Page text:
The Limits of Tragedy

(As a preamble, I find it very difficult to chose which thoughts to turn into blog entries and which to discard. I could write 3 entries per day, but they would probably be lazy rants or shallow opinion pieces at best. The opposite error of writing virtually nothing is that into which I tend to end up falling.)

I’ve been thinking about my last entry on the Hardy poem. When I published it I wasn’t satisfied with it. There were two problems. The first is that I was trying to do an analysis of a particular poem and also introduce my general feelings on sad media at the same time. The second was that I know that the position has limitations that I wanted to address but couldn’t find a concise way to.

To recap, I love sad media because I find that analyzing and interpreting it gives the reader a sort of upper hand against there own sadness. It’s also a sort of celebratory indulgence; I have suffered from depression and now being able to go back to sad material gives me a way of mocking it. “Ha ha! I beat you! Now what are you going to do?”

So I read a poem about the suicide of a church-builder and I think “This is great! This is rich material! This is a challenge both to my faith and to my general optimism and it will only make my faith and optimism stronger!” And I was right. I think my analysis of the church-builder’s actual sin stands and the lesson is surely important, but I want to address my own sin in this.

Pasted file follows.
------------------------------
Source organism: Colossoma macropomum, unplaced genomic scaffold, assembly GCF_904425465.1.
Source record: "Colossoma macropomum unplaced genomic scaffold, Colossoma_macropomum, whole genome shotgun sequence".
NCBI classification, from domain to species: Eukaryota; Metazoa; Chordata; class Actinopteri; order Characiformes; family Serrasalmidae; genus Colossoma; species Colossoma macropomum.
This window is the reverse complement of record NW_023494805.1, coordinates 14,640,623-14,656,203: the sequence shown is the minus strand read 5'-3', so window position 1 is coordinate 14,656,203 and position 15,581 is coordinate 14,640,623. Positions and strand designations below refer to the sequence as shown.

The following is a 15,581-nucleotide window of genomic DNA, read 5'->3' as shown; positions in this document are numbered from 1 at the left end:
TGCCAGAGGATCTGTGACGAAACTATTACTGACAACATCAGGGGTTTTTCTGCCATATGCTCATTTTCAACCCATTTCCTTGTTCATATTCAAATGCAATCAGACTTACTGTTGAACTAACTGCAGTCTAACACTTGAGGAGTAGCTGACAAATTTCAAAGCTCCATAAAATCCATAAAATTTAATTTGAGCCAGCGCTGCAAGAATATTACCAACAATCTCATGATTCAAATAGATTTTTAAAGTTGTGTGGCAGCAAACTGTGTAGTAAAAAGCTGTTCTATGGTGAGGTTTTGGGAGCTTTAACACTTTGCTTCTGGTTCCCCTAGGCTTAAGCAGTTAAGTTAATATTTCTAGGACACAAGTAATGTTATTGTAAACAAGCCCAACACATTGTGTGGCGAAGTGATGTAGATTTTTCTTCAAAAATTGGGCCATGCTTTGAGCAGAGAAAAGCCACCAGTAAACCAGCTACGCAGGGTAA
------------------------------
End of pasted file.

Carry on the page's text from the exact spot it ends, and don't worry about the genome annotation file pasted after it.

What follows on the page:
I celebrate a battle that I have (mostly) won, but what of those who still suffer? If someone is in the midst of contemplating suicide, or else just otherwise dissatisfied with life, what does it do to them to see someone mocking their predicament? I find an eerie comfort in the face of material that would once give me nightmares (if I were lucky, otherwise I wouldn’t sleep at all.) Others don’t.

Suicide, depression, loneliness, heartbreak – these are all things that once scared me, some still scar me, but now none subjugate me. And I know that during my own battles I wouldn’t have overcome had I not explored these feelings through different kinds of media, but I want to offer this caution to people who now stand as I do: Be careful not to make another’s struggle harder. Tough love and frank speech have a place, but we must discern those circumstances with care, err on the side of sensitivity, and never ever mock the struggle.

In Aurelius’ Meditations, he writes “Choose not to be harmed – and you won’t feel harmed. Don’t feel harmed – and you haven’t been.” I’ve taken these words to heart, but I didn’t do so overnight.

Understand the limits of tragedy. For me and you it may be catharsis, but for them it’s a curse.


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